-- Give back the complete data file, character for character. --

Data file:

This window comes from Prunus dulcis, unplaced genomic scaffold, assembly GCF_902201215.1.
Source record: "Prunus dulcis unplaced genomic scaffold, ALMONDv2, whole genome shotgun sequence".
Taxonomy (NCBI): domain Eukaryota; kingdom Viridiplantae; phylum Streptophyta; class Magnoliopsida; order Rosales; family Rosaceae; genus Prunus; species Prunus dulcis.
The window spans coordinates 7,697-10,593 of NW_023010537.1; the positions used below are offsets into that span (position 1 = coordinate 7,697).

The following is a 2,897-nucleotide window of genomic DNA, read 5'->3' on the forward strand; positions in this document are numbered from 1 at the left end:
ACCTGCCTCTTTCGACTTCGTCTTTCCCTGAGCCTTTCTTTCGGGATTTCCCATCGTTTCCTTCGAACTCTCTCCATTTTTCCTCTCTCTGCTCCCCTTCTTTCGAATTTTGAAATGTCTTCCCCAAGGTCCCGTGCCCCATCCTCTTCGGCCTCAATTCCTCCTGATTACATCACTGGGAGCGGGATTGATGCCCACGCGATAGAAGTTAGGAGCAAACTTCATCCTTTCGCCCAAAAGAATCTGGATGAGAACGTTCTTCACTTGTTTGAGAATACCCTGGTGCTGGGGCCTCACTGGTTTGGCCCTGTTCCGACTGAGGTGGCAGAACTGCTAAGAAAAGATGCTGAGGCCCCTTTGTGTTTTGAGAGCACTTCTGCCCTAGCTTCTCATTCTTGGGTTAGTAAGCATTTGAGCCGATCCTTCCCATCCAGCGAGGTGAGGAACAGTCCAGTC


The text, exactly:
This window comes from Prunus dulcis, unplaced genomic scaffold, assembly GCF_902201215.1.
Source record: "Prunus dulcis unplaced genomic scaffold, ALMONDv2, whole genome shotgun sequence".
Taxonomy (NCBI): domain Eukaryota; kingdom Viridiplantae; phylum Streptophyta; class Magnoliopsida; order Rosales; family Rosaceae; genus Prunus; species Prunus dulcis.
The window spans coordinates 7,697-10,593 of NW_023010537.1; the positions used below are offsets into that span (position 1 = coordinate 7,697).

The following is a 2,897-nucleotide window of genomic DNA, read 5'->3' on the forward strand; positions in this document are numbered from 1 at the left end:
ACCTGCCTCTTTCGACTTCGTCTTTCCCTGAGCCTTTCTTTCGGGATTTCCCATCGTTTCCTTCGAACTCTCTCCATTTTTCCTCTCTCTGCTCCCCTTCTTTCGAATTTTGAAATGTCTTCCCCAAGGTCCCGTGCCCCATCCTCTTCGGCCTCAATTCCTCCTGATTACATCACTGGGAGCGGGATTGATGCCCACGCGATAGAAGTTAGGAGCAAACTTCATCCTTTCGCCCAAAAGAATCTGGATGAGAACGTTCTTCACTTGTTTGAGAATACCCTGGTGCTGGGGCCTCACTGGTTTGGCCCTGTTCCGACTGAGGTGGCAGAACTGCTAAGAAAAGATGCTGAGGCCCCTTTGTGTTTTGAGAGCACTTCTGCCCTAGCTTCTCATTCTTGGGTTAGTAAGCATTTGAGCCGATCCTTCCCATCCAGCGAGGTGAGGAACAGTCCAGTC